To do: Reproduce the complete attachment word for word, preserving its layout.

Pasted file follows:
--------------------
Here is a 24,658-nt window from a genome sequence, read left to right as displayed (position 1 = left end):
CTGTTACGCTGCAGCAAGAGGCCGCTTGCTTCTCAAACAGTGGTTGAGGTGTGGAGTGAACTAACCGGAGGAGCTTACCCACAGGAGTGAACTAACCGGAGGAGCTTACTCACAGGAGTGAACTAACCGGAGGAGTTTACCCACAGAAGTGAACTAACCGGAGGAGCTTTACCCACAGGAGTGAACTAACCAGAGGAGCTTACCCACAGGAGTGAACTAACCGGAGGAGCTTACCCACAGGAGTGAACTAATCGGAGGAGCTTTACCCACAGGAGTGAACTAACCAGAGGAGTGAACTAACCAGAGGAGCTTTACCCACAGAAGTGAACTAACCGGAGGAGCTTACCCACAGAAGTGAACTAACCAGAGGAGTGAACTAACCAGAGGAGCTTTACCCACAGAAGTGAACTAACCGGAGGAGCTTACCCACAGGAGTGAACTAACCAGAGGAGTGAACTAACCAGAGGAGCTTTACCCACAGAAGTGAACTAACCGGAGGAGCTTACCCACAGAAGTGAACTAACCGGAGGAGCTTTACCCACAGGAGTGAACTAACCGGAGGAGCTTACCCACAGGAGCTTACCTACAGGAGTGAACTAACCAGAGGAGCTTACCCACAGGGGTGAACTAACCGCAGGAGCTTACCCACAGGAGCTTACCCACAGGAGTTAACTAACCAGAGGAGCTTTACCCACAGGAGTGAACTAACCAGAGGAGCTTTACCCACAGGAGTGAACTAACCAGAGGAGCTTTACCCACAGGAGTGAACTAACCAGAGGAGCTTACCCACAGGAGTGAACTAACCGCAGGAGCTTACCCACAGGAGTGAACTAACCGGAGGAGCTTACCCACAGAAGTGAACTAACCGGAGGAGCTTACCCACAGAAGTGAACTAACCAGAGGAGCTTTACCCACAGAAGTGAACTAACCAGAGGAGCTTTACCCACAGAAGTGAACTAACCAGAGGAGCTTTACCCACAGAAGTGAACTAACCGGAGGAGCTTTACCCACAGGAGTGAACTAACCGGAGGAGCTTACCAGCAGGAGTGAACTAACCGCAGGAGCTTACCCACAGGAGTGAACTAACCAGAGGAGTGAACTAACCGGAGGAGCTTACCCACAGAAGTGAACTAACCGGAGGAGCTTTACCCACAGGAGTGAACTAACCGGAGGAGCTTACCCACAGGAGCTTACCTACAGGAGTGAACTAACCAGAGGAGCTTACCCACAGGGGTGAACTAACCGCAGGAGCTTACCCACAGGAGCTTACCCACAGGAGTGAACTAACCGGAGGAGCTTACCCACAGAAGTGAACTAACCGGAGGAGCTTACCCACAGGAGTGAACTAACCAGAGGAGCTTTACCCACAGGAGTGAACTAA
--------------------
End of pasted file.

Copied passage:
Here is a 24,658-nt window from a genome sequence, read left to right as displayed (position 1 = left end):
CTGTTACGCTGCAGCAAGAGGCCGCTTGCTTCTCAAACAGTGGTTGAGGTGTGGAGTGAACTAACCGGAGGAGCTTACCCACAGGAGTGAACTAACCGGAGGAGCTTACTCACAGGAGTGAACTAACCGGAGGAGTTTACCCACAGAAGTGAACTAACCGGAGGAGCTTTACCCACAGGAGTGAACTAACCAGAGGAGCTTACCCACAGGAGTGAACTAACCGGAGGAGCTTACCCACAGGAGTGAACTAATCGGAGGAGCTTTACCCACAGGAGTGAACTAACCAGAGGAGTGAACTAACCAGAGGAGCTTTACCCACAGAAGTGAACTAACCGGAGGAGCTTACCCACAGAAGTGAACTAACCAGAGGAGTGAACTAACCAGAGGAGCTTTACCCACAGAAGTGAACTAACCGGAGGAGCTTACCCACAGGAGTGAACTAACCAGAGGAGTGAACTAACCAGAGGAGCTTTACCCACAGAAGTGAACTAACCGGAGGAGCTTACCCACAGAAGTGAACTAACCGGAGGAGCTTTACCCACAGGAGTGAACTAACCGGAGGAGCTTACCCACAGGAGCTTACCTACAGGAGTGAACTAACCAGAGGAGCTTACCCACAGGGGTGAACTAACCGCAGGAGCTTACCCACAGGAGCTTACCCACAGGAGTTAACTAACCAGAGGAGCTTTACCCACAGGAGTGAACTAACCAGAGGAGCTTTACCCACAGGAGTGAACTAACCAGAGGAGCTTTACCCACAGGAGTGAACTAACCAGAGGAGCTTACCCACAGGAGTGAACTAACCGCAGGAGCTTACCCACAGGAGTGAACTAACCGGAGGAGCTTACCCACAGAAGTGAACTAACCGGAGGAGCTTACCCACAGAAGTGAACTAACCAGAGGAGCTTTACCCACAGAAGTGAACTAACCAGAGGAGCTTTACCCACAGAAGTGAACTAACCAGAGGAGCTTTACCCACAGAAGTGAACTAACCGGAGGAGCTTTACCCACAGGAGTGAACTAACCGGAGGAGCTTACCAGCAGGAGTGAACTAACCGCAGGAGCTTACCCACAGGAGTGAACTAACCAGAGGAGTGAACTAACCGGAGGAGCTTACCCACAGAAGTGAACTAACCGGAGGAGCTTTACCCACAGGAGTGAACTAACCGGAGGAGCTTACCCACAGGAGCTTACCTACAGGAGTGAACTAACCAGAGGAGCTTACCCACAGGGGTGAACTAACCGCAGGAGCTTACCCACAGGAGCTTACCCACAGGAGTGAACTAACCGGAGGAGCTTACCCACAGAAGTGAACTAACCGGAGGAGCTTACCCACAGGAGTGAACTAACCAGAGGAGCTTTACCCACAGGAGTGAACTAA